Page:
Download Peter a. Levine - Waking the Tiger - Healing Trauma - The Innate Capacity to Transform Overwhelming Experiences - 1997 - OCR PDF

TitlePeter a. Levine - Waking the Tiger - Healing Trauma - The Innate Capacity to Transform Overwhelming Experiences - 1997 - OCR
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Waking the Tiger

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• Make a note of the time it took you to relax after each exercise.
Most people will have similar responses to all three scenarios. Any potentially
traumatizing event, real or imagined, results in certain physiological responses that vary
from person to person, primarily in their magnitude. This response is a generic 8
phenomenon throughout the animal kingdom. If you personally find it difficult to control
your arousal, then open your eyes and focus on some (pleasant) aspect of your
environment. Whenever humans or animals lack the resources to successfully deal with a
dangerous event, the arousal and other physiological changes that mark their response to
the event will be essentially the same. Because everyone experiences the early stages of
trauma in a similar way, you can learn to recognize this experience just as the exercise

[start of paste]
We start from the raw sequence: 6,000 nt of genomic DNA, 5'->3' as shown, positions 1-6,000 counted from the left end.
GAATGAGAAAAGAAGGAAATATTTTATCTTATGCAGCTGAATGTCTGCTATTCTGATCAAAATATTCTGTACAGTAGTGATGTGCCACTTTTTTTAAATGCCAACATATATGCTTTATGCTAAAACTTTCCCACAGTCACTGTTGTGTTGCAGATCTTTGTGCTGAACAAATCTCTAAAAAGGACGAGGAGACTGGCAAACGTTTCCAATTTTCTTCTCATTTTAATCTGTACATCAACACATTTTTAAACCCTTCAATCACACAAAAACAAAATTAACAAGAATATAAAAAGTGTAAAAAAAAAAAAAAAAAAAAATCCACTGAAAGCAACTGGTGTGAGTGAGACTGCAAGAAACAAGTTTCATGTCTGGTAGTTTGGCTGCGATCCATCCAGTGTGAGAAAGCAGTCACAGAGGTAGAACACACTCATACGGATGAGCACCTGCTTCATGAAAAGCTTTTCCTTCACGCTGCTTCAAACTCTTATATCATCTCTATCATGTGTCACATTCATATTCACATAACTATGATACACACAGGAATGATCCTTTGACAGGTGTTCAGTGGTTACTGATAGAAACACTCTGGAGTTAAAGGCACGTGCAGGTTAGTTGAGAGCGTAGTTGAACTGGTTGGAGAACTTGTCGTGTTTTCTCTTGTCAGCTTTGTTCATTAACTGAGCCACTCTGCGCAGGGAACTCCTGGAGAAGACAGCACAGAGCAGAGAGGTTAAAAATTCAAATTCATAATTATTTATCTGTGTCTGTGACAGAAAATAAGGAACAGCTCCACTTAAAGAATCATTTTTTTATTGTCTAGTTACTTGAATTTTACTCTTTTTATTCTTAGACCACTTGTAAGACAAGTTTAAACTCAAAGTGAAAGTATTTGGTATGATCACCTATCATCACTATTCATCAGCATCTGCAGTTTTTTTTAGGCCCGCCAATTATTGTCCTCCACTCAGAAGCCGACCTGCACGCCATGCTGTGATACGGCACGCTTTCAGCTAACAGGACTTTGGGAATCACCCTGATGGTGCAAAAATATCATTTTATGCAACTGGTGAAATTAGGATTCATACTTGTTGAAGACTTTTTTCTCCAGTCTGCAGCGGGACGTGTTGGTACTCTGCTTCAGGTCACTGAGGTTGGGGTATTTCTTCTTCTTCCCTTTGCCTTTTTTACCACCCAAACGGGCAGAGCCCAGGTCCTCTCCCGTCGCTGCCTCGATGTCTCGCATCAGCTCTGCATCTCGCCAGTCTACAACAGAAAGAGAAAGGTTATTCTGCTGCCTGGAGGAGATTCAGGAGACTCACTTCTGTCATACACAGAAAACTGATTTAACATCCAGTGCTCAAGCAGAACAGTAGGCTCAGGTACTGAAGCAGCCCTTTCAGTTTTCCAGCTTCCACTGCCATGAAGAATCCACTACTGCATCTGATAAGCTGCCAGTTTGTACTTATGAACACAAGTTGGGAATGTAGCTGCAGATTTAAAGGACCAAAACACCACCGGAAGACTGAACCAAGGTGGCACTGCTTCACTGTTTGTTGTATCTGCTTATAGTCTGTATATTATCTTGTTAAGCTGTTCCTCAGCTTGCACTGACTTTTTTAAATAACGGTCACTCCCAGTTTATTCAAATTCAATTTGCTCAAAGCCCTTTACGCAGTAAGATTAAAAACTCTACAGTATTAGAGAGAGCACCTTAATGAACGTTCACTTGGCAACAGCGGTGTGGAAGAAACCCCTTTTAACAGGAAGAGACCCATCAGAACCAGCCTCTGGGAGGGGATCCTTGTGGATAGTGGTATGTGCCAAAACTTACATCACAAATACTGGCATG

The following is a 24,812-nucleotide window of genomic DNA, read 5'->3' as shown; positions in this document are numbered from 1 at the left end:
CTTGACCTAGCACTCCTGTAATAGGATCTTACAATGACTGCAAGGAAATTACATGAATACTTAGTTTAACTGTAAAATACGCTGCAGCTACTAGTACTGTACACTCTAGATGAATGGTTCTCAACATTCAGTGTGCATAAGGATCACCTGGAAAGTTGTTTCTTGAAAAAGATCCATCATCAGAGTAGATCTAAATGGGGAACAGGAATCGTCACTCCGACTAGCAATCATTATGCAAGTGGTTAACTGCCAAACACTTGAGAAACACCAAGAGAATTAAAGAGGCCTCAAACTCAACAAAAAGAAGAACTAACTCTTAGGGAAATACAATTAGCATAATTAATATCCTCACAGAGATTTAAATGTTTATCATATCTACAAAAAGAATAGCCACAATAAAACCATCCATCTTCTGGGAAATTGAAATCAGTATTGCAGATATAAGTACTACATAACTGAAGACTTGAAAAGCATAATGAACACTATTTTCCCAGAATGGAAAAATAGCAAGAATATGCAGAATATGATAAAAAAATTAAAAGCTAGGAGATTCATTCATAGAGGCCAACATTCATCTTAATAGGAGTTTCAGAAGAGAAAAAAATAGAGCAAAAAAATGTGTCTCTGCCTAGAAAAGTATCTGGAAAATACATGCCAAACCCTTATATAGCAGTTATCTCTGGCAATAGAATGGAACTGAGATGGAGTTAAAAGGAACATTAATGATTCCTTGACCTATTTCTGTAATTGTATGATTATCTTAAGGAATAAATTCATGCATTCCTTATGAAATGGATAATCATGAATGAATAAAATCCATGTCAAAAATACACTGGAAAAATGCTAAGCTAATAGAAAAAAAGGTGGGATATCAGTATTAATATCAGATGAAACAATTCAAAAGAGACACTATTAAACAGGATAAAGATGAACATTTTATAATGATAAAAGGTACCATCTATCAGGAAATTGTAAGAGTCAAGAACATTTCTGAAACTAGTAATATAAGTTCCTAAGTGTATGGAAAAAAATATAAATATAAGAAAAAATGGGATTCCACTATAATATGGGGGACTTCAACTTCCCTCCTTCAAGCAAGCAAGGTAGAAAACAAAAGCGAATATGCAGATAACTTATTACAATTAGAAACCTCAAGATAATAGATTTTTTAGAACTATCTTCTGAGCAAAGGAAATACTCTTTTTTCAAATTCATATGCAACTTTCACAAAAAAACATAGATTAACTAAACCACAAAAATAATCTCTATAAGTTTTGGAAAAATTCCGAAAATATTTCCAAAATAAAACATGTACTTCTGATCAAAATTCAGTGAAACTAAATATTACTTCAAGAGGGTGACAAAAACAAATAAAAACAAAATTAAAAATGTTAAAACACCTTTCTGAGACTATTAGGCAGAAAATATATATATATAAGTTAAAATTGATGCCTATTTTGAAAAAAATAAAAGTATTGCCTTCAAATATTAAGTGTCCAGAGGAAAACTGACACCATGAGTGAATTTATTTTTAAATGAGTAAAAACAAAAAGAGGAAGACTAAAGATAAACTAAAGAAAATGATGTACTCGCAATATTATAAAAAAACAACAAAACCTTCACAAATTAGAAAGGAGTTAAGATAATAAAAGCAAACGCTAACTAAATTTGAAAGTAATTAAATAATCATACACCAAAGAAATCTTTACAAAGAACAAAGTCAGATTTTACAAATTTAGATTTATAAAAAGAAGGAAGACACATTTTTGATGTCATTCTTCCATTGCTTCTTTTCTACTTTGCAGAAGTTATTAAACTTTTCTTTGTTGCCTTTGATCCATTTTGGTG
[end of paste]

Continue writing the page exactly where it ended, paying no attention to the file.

above taught you to recognize the initial response to danger. Once again, the place to look
for these similarities is in the felt sense. How do they register in your body?

The Core of the Traumatic Reaction
There are four components of trauma that will always be present to some degree in any
traumatized person:
1. hyperarousal
2. constriction
3. dissociation
4. freezing (immobility), associated with the
feeling of helplessness.
Together, these components form the core of the traumatic reaction. They are the first to
appear when a traumatic event occurs. Throughout our lives, we have all experienced
these as normal responses. However, when they occur together over an extended period
of time, they are an almost certain indication that we have experienced an event that has
left us with unresolved traumatic residue.
When we learn to recognize these four components of the traumatic reaction, we are well
on our way to recognizing trauma. All other symptoms develop from these four if the
defensive energy mobilized to respond to a traumatic event is not discharged or integrated
within a few days, weeks, or months following the experience.

During times of conflict or stress, most people experience symptoms such as increased
heartbeat and breathing, agitation, difficulty in sleeping, tension, muscular jitteriness,

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racing thoughts, or perhaps an anxiety attack. Though not always indicative of traumatic
symptoms, these signs are usually due to some form of hyperarousal. If hyperarousal,
constriction, dissociation, and a sense of helplessness form the core of the traumatic
reaction, then hyperarousal is the seed in that core.
If you reflect back on the previous exercise, you will realize that it invoked at least a mild
version of hyperarousal. Whenever this heightened internal arousal occurs, it is primarily 9
an indication that the body is summoning its energetic resources to mobilize against a
potential threat. When the situation is serious enough to threaten the organism's very
survival, the amount of energy mobilized is much higher than that mobilized for any other